Posted by **Cuzzy** on Thursday, January 4, 2007 at 3:43pm.

A basketball is inflated in a garage at 25 degrees C to a gauge pressure of 8.0 psi. Gauge pressure is the pressure above atmospheric pressure, which is 14.7 psi. The ball is used on the driveway at a temperature of -7 degrees C and feels flat. What is the actual pressure of the air in the ball? What is the gauge pressure?

I'm pretty sure I need to use P1V1/T1= P2T2/V2 for this problem, but how can you when both the pressure and volume are unknown? Also, I don't really get the idea of gauge pressure. To find my second answer, would I add 8.0 to the first answer?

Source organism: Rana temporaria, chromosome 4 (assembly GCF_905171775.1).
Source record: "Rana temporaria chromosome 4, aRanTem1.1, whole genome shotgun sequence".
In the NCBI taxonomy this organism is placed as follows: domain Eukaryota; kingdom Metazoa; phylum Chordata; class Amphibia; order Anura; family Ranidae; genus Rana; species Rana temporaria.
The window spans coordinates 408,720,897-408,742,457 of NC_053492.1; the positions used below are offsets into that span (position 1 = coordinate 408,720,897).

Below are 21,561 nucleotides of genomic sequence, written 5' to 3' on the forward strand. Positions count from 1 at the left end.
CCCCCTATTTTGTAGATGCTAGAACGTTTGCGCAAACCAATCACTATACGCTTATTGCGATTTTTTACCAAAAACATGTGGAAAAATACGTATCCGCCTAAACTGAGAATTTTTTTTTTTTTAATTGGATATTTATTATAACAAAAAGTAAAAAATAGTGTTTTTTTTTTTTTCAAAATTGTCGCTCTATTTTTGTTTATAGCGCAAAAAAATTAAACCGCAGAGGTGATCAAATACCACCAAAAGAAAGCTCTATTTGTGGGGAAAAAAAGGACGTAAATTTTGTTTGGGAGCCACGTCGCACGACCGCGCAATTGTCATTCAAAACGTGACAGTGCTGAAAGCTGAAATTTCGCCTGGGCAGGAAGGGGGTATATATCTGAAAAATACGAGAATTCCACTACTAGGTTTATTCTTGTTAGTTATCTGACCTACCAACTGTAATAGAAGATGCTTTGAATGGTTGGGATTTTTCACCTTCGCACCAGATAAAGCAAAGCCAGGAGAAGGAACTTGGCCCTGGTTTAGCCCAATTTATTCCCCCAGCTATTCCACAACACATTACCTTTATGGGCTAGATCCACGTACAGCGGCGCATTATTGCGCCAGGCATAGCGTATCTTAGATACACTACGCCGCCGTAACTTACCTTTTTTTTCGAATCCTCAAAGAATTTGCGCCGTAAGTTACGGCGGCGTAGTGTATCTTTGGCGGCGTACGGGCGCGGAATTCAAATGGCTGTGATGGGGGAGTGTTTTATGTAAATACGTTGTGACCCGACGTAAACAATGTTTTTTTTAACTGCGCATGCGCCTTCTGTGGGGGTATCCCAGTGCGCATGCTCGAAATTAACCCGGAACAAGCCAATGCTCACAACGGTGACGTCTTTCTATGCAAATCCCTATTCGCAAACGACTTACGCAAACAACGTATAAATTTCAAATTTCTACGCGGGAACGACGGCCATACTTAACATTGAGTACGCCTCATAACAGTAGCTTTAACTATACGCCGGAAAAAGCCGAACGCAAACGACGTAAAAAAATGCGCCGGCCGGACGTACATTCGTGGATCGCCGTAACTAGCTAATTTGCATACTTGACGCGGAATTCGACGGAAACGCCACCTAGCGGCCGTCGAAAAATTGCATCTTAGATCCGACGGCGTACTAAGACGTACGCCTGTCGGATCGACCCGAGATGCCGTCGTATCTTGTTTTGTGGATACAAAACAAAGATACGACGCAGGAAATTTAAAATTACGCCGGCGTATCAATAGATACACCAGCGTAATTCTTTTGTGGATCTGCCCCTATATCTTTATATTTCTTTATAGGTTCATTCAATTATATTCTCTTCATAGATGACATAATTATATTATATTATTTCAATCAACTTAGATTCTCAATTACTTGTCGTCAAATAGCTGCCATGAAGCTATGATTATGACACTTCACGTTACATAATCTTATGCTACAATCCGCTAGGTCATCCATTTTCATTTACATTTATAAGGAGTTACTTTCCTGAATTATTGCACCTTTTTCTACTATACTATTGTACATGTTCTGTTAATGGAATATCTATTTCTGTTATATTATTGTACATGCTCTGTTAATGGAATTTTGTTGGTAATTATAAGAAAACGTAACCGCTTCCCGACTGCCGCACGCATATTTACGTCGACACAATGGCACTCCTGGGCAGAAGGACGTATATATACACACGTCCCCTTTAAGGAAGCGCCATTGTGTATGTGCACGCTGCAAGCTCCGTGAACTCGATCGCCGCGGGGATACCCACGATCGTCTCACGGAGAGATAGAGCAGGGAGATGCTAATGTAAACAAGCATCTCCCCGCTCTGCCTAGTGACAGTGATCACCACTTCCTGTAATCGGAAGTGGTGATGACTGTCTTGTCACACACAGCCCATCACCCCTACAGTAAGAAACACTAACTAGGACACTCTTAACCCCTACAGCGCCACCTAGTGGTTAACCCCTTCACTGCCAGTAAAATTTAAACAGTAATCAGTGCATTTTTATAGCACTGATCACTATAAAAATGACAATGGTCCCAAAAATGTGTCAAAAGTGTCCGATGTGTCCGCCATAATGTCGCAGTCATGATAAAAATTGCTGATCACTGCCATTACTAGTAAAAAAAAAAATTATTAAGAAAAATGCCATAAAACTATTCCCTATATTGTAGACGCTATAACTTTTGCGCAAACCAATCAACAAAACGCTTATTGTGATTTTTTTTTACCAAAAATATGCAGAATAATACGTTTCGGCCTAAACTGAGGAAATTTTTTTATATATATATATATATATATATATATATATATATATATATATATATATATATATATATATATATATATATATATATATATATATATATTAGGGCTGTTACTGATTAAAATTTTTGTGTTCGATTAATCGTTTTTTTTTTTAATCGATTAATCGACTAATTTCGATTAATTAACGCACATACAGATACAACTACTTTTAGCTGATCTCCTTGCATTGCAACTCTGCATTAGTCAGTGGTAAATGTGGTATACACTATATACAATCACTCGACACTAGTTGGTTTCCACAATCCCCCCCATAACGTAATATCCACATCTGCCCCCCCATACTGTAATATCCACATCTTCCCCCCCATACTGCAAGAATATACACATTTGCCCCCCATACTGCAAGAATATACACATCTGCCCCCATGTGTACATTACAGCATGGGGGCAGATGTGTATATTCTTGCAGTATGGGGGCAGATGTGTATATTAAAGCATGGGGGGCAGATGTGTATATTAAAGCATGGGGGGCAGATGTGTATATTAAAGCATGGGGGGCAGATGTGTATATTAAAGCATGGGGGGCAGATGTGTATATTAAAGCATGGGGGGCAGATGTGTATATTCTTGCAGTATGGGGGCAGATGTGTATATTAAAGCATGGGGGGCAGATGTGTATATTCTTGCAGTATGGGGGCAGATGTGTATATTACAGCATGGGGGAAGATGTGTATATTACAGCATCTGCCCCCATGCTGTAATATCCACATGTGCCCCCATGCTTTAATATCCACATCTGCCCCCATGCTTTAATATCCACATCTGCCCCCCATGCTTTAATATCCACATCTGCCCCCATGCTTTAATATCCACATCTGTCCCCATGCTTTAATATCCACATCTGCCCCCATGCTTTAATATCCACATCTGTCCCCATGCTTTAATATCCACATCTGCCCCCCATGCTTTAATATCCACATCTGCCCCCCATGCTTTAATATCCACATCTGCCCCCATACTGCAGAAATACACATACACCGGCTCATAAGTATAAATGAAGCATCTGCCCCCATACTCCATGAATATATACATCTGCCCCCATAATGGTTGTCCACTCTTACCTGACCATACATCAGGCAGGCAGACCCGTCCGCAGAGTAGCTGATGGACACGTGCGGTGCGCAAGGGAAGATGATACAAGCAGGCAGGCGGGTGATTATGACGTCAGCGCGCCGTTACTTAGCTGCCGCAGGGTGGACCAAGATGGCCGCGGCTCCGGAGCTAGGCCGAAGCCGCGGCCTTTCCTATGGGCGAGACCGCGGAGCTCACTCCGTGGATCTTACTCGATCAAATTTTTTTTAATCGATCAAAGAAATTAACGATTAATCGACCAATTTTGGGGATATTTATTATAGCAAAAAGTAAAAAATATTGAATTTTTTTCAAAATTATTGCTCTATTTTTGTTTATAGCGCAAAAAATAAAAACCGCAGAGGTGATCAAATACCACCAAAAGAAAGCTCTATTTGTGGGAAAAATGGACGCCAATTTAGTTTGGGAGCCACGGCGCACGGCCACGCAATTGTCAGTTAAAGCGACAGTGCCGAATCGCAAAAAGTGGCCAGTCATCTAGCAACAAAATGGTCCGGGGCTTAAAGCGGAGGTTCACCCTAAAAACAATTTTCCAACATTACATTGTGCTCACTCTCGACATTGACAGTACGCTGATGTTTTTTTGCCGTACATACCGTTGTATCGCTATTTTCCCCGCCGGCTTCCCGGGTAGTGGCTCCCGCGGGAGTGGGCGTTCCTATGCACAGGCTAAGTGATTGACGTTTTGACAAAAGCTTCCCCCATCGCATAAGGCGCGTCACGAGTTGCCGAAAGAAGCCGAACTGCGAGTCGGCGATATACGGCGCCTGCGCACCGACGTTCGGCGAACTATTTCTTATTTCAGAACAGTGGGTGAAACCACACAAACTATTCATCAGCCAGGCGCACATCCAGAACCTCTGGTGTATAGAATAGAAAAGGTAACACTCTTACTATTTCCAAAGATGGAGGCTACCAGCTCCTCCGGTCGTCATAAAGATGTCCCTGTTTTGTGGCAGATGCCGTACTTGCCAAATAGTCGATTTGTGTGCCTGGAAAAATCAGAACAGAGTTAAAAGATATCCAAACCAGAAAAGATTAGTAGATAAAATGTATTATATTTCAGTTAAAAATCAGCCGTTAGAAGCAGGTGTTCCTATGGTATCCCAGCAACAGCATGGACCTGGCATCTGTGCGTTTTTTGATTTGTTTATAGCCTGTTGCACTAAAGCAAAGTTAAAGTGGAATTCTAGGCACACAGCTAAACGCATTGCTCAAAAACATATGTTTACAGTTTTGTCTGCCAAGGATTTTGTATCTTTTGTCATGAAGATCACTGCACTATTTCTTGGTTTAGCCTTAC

The true pressure (absolute pressure) in the ball is gauage + atmospheric. Remember if the guage pressure was zero, there is still atmospheric pressure in the ball....it is NOT empty. Use true (absolute ) pressure in these problems.

Actual pressure P1 in the ball is 8 Plus atmospheric. You are solving for P2.

You can always use that formula. In this case you do not know P2.

Change all temps to Kelvins.

- Chemistry -
**Anonymous**, Thursday, December 9, 2010 at 10:08pm
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